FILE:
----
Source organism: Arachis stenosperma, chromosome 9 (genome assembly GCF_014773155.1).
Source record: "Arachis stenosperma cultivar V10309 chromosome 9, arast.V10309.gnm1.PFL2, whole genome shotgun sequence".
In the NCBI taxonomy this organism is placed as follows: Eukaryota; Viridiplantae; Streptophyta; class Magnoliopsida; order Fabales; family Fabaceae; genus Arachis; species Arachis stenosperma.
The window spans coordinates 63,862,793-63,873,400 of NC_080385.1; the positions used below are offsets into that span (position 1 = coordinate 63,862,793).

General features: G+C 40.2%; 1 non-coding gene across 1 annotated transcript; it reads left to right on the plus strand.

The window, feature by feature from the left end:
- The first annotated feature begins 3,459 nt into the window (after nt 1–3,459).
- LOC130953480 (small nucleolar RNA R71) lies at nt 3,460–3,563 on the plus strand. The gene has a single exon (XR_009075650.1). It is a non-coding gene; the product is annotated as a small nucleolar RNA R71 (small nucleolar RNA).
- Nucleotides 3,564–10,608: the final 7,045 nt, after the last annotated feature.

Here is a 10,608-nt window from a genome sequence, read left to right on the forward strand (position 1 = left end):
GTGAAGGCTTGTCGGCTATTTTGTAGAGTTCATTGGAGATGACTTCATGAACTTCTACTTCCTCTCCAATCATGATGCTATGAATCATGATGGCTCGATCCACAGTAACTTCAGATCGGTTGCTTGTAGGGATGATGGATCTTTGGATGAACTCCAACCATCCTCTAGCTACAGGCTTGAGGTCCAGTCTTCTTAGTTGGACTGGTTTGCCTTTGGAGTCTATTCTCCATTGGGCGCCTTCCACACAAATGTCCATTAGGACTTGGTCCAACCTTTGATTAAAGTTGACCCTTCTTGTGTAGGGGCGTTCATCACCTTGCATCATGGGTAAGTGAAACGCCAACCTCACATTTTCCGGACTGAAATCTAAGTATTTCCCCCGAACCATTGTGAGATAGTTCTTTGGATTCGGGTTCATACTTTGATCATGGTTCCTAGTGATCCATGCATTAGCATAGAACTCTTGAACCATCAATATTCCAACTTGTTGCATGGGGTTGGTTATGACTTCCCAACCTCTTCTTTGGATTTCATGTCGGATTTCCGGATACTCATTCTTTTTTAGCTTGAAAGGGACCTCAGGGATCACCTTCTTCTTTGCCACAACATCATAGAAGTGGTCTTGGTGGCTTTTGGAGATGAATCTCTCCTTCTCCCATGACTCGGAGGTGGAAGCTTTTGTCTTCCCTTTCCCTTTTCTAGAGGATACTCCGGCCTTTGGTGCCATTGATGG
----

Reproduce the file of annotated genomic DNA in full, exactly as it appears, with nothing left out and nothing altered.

Source organism: Arachis stenosperma, chromosome 9 (genome assembly GCF_014773155.1).
Source record: "Arachis stenosperma cultivar V10309 chromosome 9, arast.V10309.gnm1.PFL2, whole genome shotgun sequence".
In the NCBI taxonomy this organism is placed as follows: Eukaryota; Viridiplantae; Streptophyta; class Magnoliopsida; order Fabales; family Fabaceae; genus Arachis; species Arachis stenosperma.
The window spans coordinates 63,862,793-63,873,400 of NC_080385.1; the positions used below are offsets into that span (position 1 = coordinate 63,862,793).

General features: G+C 40.2%; 1 non-coding gene across 1 annotated transcript; it reads left to right on the plus strand.

The window, feature by feature from the left end:
- The first annotated feature begins 3,459 nt into the window (after nt 1–3,459).
- LOC130953480 (small nucleolar RNA R71) lies at nt 3,460–3,563 on the plus strand. The gene has a single exon (XR_009075650.1). It is a non-coding gene; the product is annotated as a small nucleolar RNA R71 (small nucleolar RNA).
- Nucleotides 3,564–10,608: the final 7,045 nt, after the last annotated feature.

Here is a 10,608-nt window from a genome sequence, read left to right on the forward strand (position 1 = left end):
GTGAAGGCTTGTCGGCTATTTTGTAGAGTTCATTGGAGATGACTTCATGAACTTCTACTTCCTCTCCAATCATGATGCTATGAATCATGATGGCTCGATCCACAGTAACTTCAGATCGGTTGCTTGTAGGGATGATGGATCTTTGGATGAACTCCAACCATCCTCTAGCTACAGGCTTGAGGTCCAGTCTTCTTAGTTGGACTGGTTTGCCTTTGGAGTCTATTCTCCATTGGGCGCCTTCCACACAAATGTCCATTAGGACTTGGTCCAACCTTTGATTAAAGTTGACCCTTCTTGTGTAGGGGCGTTCATCACCTTGCATCATGGGTAAGTGAAACGCCAACCTCACATTTTCCGGACTGAAATCTAAGTATTTCCCCCGAACCATTGTGAGATAGTTCTTTGGATTCGGGTTCATACTTTGATCATGGTTCCTAGTGATCCATGCATTAGCATAGAACTCTTGAACCATCAATATTCCAACTTGTTGCATGGGGTTGGTTATGACTTCCCAACCTCTTCTTTGGATTTCATGTCGGATTTCCGGATACTCATTCTTTTTTAGCTTGAAAGGGACCTCAGGGATCACCTTCTTCTTTGCCACAACATCATAGAAGTGGTCTTGGTGGCTTTTGGAGATGAATCTCTCCTTCTCCCATGACTCGGAGGTGGAAGCTTTTGTCTTCCCTTTCCCTTTTCTAGAGGATACTCCGGCCTTTGGTGCCATTGATGG